December 19, 2006
December 7, 2006
At Worldcon I did a panel with a talented artist, Ian W. Straughan, who has become a reader (and apparently a fan) of my books. A few days ago I received several images in my mailbox which (Ian claims) he “knocked together” based on descriptions in the book. This is the carrier Duc d’Enghien; the sensor array is shown spanning the areas between the fighter launch bays.
This may be no big deal for Ian, but I’m amazingly impressed. The full image is significantly larger, by the way; I’m probably going to print one of the images for wall display.
It’s a current article of faith that people who occupy the Master’s chair once are very likely to wind up there again. I served two years in the East of Norumbega & Brookline Lodge (now Norumbega Fraternity Lodge) in Newton, Massachusetts, and six years later was elected to preside over Mount Hollis Lodge in Holliston. I just finished a second tour of duty with Mount Hollis.
Thanks to Wor. Scott, I can now proudly wear the pin pictured above – which represents the cyclical nature of the Master’s chair these days. Still, I guess it’s better than stuffing old Past Masters into landfills.
Today is December 7, 2006; sixty-five years ago today the United States and the British Empire were suddenly attacked at Pearl Harbor, Guam, the Phillippines, and various other places in Asia. Pearl Harbor in Hawai’i was the most dramatic for citizens of the United States, as it resulted in the destruction of the USS Arizona, sent to the bottom of the harbor when its magazine exploded. 1,300 crewmen died with that vessel.
I call my readers’ attention to this event not to stir up any animus against the attackers. There are fewer and fewer survivors of that event each year; a few hundred of them are assembled right now at Pearl Harbor in solemn commemoration. They are American heroes, as are those who, due to the attack or the war that followed, gave the last full measure of their loyalty to their country – as are those who have gone to the Undiscovered Country since.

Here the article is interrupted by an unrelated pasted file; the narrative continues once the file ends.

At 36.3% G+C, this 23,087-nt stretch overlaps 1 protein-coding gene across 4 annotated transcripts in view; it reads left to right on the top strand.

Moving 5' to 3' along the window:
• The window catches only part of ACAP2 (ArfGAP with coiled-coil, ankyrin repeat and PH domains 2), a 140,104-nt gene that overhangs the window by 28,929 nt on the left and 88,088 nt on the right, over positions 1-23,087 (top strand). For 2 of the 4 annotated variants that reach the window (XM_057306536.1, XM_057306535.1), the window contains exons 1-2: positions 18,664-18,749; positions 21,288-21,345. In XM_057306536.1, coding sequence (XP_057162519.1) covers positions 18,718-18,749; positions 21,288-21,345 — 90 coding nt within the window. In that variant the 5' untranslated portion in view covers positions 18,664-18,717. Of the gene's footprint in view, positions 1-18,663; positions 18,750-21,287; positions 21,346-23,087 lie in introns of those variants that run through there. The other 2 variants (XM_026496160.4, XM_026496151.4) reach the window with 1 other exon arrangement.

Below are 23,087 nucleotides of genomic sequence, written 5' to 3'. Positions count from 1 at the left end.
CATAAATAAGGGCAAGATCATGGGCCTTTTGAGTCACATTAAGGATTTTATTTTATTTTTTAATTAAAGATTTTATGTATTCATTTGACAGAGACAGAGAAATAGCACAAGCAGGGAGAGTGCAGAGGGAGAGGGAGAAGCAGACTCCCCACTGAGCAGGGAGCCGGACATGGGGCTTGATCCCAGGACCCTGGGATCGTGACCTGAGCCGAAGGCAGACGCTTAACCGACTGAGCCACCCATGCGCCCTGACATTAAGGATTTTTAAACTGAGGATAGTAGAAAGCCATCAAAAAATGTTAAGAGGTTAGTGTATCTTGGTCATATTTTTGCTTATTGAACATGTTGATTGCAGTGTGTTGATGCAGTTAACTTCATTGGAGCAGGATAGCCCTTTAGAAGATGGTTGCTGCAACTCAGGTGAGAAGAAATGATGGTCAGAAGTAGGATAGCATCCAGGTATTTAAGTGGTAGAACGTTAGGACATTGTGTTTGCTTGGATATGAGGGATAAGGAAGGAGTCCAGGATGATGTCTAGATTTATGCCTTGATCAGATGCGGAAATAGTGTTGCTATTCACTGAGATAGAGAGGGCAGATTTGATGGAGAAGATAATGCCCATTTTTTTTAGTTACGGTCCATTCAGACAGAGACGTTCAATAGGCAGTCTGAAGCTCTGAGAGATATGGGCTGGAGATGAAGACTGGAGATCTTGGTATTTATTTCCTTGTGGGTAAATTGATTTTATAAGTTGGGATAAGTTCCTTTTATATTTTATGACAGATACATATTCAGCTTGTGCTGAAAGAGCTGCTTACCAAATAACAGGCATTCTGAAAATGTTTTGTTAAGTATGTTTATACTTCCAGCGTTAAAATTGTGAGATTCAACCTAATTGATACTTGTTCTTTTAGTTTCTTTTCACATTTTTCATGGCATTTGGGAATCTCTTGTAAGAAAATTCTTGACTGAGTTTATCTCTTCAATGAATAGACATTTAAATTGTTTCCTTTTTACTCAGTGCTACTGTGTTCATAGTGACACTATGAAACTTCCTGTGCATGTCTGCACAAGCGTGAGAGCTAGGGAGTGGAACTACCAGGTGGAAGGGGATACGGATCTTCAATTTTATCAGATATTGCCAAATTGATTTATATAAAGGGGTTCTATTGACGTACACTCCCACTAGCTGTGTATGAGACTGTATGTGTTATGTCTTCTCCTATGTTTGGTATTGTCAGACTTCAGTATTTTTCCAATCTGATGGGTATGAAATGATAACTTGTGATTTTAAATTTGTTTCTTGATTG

Seventeen years ago my wife and I were in Hawai’i to visit her parents; we rose in the predawn to drive to Pearl, and waited almost two hours to visit the Arizona Memorial. We spent a few hours in that structure, built over the remains of the battleship. The ship is still there, as are those who perished in it. Their names are inscribed on the walls of the building. It was a difficult, emotional thing to do; I may not ever visit again, but I will never forget being there.
The Arizona survivors had – still have – the right to be cremated and buried aboard the ship; there are only a few dozen left. The ship is starting to show signs of age: fuel oil still leaks from it – I could see that in ‘89 – and rust and aging have helped encourage the creation of a preservation foundation to keep the Memorial functioning for future generations.
Remembering Pearl Harbor is not about the conflict that was fought. Visiting Pearl for me (and, I expect, for the hundreds of veterans who watched the “Missing Man” formation and heard the sound of the ship’s whistle this afternoon) brought forth no anger or resentment, no desire for revenge. All of the Second World War took place long, long before I was born. What it reminds us is that many people served, and many of them died, to preserve my country against its enemies.
Franklin D. Roosevelt’s words:
The people of the United States have already formed their opinions and well understand the implications to the very life and safety of our nation . . . But always will our whole nation remember the character of the onslaught against us. No matter how long it may take us to overcome this premeditated invasion, the American people in their righteous might will win through to absolute victory.
I believe that I interpret the will of the Congress and of the people when I assert that we will not only defend ourselves to the uttermost but will make it very certain that this form of treachery shall never again endanger us.
Hostilities exist. There is no blinking at the fact that our people, our territory and our interests are in grave danger.
As I prize my citizenship and love my country, even when I am not completely proud of its policies foreign or domestic, I can think of nothing more valuable to honor and remember this day and every day. We must continue to be ready to defend ourselves against attacks such as the one commemorated by the Arizona Memorial.